Especially to those who switch to solar power or decide to buy an electric car.  

“This provides a foundation for the next decade,” says Griffin Dooling, president of the Minnesota Solar Energy Industries Association. “There’s also a lot of additional grants and financing support for businesses throughout the clean energy supply chain.”

Democrats called it a day of celebration.

“When President Biden took office with a Democratic congress, we promised results,” said House Majority Leader Steny Hoyer. “We are delivering.”

Republicans called the legislation wasteful, saying it will raise taxes and family living costs.

“Democrats, more than any other majority in history are addicted to spending other people’s money, regardless of what we as a country can afford,” declared House Minority Leader Kevin McCarthy.

But David Schultz, a political science professor at Hamline University says the bill is a game-changer for Minnesota’s clean energy industry.

“This is one of the most significant bills addressing climate change and renewable energy the U.S. has ever passed,” he says.

Schultz says when he purchased solar panels for his home more than a decade ago, federal tax rebates covered about 30% of the cost.

He says under this bill, those tax breaks could go higher.

“It may not be 100%, but we’re certainly going to be looking at significant outlays in terms of being able to help consumers to buy and install solar panels,” Schultz says.

Homeowners like Virginia Whyte say they’re switching to solar power to make their homes more energy efficient — and reduce the monthly power bill.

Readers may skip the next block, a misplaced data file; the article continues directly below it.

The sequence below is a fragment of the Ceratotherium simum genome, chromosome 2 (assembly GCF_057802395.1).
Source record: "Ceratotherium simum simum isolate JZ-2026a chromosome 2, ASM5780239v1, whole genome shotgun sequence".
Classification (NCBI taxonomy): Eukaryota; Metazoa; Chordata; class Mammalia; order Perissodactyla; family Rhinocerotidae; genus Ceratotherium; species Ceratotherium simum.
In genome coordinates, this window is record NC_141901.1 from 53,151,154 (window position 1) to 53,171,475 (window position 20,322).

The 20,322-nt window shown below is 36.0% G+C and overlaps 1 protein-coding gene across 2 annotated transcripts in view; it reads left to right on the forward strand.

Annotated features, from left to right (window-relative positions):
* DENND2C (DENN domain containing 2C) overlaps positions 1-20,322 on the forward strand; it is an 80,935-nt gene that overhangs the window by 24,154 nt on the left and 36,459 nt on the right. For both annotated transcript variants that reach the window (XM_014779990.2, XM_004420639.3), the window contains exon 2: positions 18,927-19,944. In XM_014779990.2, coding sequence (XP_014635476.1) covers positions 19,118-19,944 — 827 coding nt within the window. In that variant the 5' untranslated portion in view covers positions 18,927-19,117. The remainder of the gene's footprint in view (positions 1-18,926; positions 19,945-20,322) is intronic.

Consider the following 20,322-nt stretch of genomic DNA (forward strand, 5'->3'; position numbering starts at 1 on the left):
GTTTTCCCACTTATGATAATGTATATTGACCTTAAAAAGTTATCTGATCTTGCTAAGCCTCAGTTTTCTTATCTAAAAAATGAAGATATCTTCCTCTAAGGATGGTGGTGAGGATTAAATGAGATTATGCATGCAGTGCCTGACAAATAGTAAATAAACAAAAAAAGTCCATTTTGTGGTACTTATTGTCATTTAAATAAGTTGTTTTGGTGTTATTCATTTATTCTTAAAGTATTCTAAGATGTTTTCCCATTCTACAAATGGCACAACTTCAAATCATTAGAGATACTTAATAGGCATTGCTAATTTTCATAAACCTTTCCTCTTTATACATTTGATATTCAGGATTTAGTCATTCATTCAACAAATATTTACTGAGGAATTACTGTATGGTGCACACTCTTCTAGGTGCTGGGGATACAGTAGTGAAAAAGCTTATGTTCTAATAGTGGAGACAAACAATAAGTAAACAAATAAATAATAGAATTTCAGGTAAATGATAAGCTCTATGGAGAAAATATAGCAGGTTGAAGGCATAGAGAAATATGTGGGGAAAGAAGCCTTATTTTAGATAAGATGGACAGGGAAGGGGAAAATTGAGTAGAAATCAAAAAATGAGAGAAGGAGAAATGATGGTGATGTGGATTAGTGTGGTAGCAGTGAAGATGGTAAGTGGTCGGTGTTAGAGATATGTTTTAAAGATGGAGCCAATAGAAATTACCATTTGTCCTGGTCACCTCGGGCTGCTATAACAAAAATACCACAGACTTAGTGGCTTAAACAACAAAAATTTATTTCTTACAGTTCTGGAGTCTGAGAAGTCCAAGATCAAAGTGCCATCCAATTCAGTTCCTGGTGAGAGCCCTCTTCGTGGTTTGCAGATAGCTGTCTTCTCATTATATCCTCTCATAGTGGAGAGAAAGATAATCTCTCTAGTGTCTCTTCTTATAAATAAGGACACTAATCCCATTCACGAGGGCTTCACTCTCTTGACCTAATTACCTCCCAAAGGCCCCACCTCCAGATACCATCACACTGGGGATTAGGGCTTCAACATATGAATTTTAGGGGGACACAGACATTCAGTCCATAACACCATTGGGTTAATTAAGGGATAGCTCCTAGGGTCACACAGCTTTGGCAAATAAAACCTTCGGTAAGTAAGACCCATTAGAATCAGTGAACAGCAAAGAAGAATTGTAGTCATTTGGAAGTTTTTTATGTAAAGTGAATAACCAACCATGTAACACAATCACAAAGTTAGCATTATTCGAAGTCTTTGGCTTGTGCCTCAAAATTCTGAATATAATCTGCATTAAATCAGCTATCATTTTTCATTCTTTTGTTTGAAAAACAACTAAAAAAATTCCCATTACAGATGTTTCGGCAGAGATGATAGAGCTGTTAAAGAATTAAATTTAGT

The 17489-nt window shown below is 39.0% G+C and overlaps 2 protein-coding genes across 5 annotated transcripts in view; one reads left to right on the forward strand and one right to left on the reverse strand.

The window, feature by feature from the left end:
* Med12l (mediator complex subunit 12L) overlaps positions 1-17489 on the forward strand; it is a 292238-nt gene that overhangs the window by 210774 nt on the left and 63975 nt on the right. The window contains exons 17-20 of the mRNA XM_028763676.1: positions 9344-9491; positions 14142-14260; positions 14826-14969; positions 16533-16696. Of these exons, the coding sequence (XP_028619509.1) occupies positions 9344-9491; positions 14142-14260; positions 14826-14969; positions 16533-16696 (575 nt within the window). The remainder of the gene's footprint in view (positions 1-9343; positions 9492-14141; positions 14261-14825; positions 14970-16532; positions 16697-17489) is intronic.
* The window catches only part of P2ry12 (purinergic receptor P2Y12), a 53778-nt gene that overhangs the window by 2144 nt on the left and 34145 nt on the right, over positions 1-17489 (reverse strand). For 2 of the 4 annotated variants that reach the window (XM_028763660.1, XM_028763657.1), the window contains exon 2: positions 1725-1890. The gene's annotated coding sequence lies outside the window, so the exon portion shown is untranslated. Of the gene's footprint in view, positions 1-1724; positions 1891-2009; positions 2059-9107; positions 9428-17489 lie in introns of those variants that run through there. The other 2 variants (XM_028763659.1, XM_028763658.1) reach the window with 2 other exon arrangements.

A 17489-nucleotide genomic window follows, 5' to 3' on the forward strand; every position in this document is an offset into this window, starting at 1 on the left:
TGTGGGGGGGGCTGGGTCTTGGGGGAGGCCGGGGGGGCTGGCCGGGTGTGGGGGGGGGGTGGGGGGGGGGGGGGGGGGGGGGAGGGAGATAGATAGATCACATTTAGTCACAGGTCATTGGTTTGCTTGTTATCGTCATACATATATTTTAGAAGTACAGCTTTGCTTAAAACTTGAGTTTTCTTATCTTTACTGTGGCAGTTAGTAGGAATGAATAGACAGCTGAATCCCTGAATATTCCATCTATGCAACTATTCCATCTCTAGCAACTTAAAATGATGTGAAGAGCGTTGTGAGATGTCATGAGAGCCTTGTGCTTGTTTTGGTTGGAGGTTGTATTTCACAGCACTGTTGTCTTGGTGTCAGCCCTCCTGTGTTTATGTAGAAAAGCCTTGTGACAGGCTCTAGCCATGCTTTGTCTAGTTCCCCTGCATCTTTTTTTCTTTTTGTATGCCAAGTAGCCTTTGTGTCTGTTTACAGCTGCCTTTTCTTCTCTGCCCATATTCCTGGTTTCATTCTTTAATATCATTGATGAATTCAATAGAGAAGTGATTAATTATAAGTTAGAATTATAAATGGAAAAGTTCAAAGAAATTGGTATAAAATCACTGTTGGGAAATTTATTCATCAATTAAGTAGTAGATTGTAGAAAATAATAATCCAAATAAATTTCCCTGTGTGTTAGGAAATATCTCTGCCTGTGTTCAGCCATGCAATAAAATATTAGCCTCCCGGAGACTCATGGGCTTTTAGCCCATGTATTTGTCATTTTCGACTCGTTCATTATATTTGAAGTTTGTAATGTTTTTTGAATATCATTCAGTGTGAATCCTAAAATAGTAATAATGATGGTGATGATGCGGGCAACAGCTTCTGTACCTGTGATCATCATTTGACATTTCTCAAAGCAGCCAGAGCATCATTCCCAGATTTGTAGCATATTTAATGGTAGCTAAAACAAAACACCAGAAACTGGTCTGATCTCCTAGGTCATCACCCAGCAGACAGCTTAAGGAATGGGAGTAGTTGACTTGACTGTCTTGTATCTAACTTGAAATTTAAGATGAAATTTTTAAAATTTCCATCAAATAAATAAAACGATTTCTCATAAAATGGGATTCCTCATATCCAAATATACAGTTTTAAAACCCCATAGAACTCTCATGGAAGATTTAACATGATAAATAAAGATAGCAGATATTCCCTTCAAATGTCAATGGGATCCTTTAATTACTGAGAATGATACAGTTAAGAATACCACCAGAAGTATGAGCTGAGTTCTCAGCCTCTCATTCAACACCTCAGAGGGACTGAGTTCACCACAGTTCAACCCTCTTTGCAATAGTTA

“I think it made economic sense,” she notes. “Since I’ve been here, my bill has been going up and up and up — and with the strain on the grid, from what I’m learning, I know I am taking part in alleviating some of that stress.”

Minnesota’s solar power industry is also applauding the legislation.

Dooling estimates the bill will provide $30-billion in grants and loans for solar.

“So one of the major components of the bill is creative incentives and supporting domestic manufacturing like here behind me,” he explains. “This equipment was actually made in America several years ago, and since that time, a lot of these manufacturers have downsized or moved offshore — and so this bill provides ways for these component manufacturers to actually come back and stay in America.”

Dooling is also the CEO of Blue Horizon Energy.

The Minnetonka solar power company, started in 2009, now employs 50 people.

The Minnesota Solar Energy Industries Association says there are now 147 solar companies in Minnesota, generating nearly 4,000 jobs.

Dooling says in 2021 alone, the solar industry invested $191-million statewide.

He believes the bill will make a big difference in clear energy investment in Minnesota.

“We have one of the few domestic manufacturing plants in the country up in the Iron Range,” he says. “So that plant will be supported for expansion through some of these incentives and grants and so forth.”

The bill also includes health care provisions.

It extends subsidies for affordable care act subscribers, allows Medicare to negotiate prices on some prescription drugs, and includes a $35-a-month cap for insulin, the diabetes drug.

The bill’s passage may also be perfect timing for people worried about high gas prices.

Drivers would get a $7,500 tax credit for buying certain new electric vehicles — and $4,000 for a used one.

Schultz says the bill will help fund the construction of more recharging stations across the country — which he says in turn might encourage people to go electric behind the wheel.   

“There’s still not many of them. Electric cars don’t have anywhere near the same, let’s say distance, that you have currently with gasoline-based ones,” he says. “Tax credits for when you buy these cars, it’s going to make it possible to refuel, recharge them as you’re taking trips, which will then create incentives for people to want to buy these cars.”

President Biden says he’ll sign the bill into law next week.